In order to genotype the 11757G/C (rs16917204) SNP in the BDNF gene, PCR was performed using the forward primer 5'-CCT CCT GCA GCC ATT AGT-3' and the reverse primer 5'-AAT ACA AGT AGG ACC CTA GC-3'. Amplification was performed using the same methods described for the BDNF 196G/A SNP. The amplified DNA was digested with the restriction enzyme AvaII (New England Biolabs). Homozygous genotypes were identified by the presence of 65, 61, and 44 bp bands (C/C), or bands of 105 and 65 (G/G). The heterozygous genotype (C/G) had all four bands.
In order to genotype the 270C/T (rs56164415) SNP in the BDNF gene, the reaction mixture consisted of 0.5 µL of 100 ng/µL DNA, 2.5 µL of 10x Taq buffer, 0.5 µL of 10 mM dNTP mixture, 1 µL of primers (forward primer: 5'-CAG AGG AGC CAG CCC GGT GCG-3', reverse primer 5'-CTC CTG CAC CAA GCC CCA TTC-3'), 9 µL of Band Doctor, 10.375 µL of distilled water, and 0.125 µL of Taq DNA polymerase (SolGent, Korea). The amplified DNA was digested with the restriction enzyme HinfI (New England Biolabs). Homozygous genotypes were identified by the presence of 127 and 78 bp bands (C/C), or bands of 127 and 63 (T/T). The heterozygous genotype (C/T) had all three bands.

Statistical analysis

The presence of Hardy-Weinberg equilibrium was tested by using a χ2 test for goodness of fit. Differences in clinical variables were examined through t-tests. The genotype and allele frequencies of the PD patients and controls were analyzed using χ2 statistics and Fisher's exact test using SPSS version 12.0. Frequencies and haplotype reconstructions were calculated using the SNP analyzer 2.0 (http://snp.istech21.com/snpanalyzer/2.0/). The level of statistical significance was set at p<0.05.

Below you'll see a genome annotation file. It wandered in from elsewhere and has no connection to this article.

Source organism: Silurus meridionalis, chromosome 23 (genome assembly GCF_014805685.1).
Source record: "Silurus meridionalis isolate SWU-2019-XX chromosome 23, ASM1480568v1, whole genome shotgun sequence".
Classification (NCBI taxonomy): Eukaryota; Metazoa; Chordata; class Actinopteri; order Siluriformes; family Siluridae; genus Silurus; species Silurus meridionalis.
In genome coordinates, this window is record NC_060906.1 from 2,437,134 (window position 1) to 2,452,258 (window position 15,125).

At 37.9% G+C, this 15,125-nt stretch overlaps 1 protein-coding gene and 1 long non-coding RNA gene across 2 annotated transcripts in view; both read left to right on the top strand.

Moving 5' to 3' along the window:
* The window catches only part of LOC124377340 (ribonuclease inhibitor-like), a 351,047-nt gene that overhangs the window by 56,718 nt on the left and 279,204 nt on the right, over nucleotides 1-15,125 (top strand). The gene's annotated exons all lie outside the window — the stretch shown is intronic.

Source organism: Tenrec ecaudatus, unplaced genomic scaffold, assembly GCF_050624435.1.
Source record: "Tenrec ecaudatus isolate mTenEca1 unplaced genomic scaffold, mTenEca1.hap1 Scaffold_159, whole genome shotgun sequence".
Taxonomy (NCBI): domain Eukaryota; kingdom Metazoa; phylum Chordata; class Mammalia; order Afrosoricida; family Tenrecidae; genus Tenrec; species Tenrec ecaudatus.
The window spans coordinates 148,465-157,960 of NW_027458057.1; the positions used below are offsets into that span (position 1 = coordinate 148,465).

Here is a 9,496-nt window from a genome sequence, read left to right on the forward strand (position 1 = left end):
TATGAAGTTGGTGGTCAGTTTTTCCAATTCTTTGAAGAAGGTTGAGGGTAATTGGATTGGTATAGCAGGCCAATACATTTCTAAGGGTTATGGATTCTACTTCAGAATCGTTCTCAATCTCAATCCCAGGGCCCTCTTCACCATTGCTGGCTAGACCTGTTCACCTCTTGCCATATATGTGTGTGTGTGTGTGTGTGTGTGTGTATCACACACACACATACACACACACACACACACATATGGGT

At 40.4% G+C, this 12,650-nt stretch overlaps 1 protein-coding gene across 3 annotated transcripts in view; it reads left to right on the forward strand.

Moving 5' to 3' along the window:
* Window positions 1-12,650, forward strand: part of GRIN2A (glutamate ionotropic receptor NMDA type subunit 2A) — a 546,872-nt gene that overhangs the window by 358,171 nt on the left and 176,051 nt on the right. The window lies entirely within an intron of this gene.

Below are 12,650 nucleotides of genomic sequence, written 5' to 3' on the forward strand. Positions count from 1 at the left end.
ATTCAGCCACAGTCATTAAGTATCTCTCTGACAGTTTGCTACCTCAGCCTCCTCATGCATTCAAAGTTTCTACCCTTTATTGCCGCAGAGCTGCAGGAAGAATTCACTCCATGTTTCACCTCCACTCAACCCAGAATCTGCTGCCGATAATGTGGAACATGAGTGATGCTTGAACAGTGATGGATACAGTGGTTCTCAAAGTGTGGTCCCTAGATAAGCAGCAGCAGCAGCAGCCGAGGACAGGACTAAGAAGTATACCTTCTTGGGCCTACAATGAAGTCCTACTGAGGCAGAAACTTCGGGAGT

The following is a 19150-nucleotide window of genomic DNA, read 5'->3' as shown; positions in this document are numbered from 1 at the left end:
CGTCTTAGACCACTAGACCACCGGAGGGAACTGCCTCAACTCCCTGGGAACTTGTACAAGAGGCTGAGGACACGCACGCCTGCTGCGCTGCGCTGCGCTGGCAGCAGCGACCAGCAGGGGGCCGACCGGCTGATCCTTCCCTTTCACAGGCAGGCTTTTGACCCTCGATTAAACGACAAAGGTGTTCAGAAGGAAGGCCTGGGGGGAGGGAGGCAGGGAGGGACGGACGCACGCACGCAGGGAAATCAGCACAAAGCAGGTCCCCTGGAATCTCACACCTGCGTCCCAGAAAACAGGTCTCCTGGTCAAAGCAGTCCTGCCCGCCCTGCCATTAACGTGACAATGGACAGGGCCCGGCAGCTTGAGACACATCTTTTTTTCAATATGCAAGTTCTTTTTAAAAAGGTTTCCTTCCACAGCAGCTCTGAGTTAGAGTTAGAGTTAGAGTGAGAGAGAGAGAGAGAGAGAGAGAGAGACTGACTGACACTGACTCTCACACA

RESULTS

No significant difference was found in gender distribution between the PD patients (male:female=79:57) and healthy controls (male:female=138:125) (χ2=1.140, p=0.286). The mean age of PD patients was 40.6±9.6 years and the mean age of control group participants was 31.2±8.4 years. There was no significant difference in the mean age between the two groups (t=10.046, p=0.052).
The distributions of the BDNF 196G/A (rs6265), 11757G/C (rs16917204), and 270C/T (rs56164415) polymorphisms in PD patients and controls were in agreement with the Hardy-Weinberg equilibrium. The Hardy-Weinberg equilibria of the three candidate genes were as follows: BDNF 196G/A (rs6265) (PD, χ2=0.6183, df=1, p=0.4317; controls, χ2=0.5107, df=1, p= 0.4748); BDNF 11757G/C (rs16917204) (PD, χ2=2.9975, df=1, p=0.0834; controls, χ2=2.2959, df=1, p=0.1297); and BDNF 270C/T (rs56164415) (PD, χ2=0.0169, df=1, p=0.8965; controls, χ2=0.0010, df=1, p=0.9754). There were no significant statistical differences in the genotype distributions or the allele frequencies of the three tested polymorphisms between the PD and control groups (Table 1, 2, and 3).
In order to test the hypothesis that BDNF SNPs have a gender dependent effect on susceptibility to PD, the genotype and allele frequencies of male patients, female patients, and controls were compared. There were no differences between PD patients and controls in either the male or female subgroups. Furthermore, no significant association was demonstrated between PD patients and controls in agoraphobia subgroups (Table 1, 2, and 3).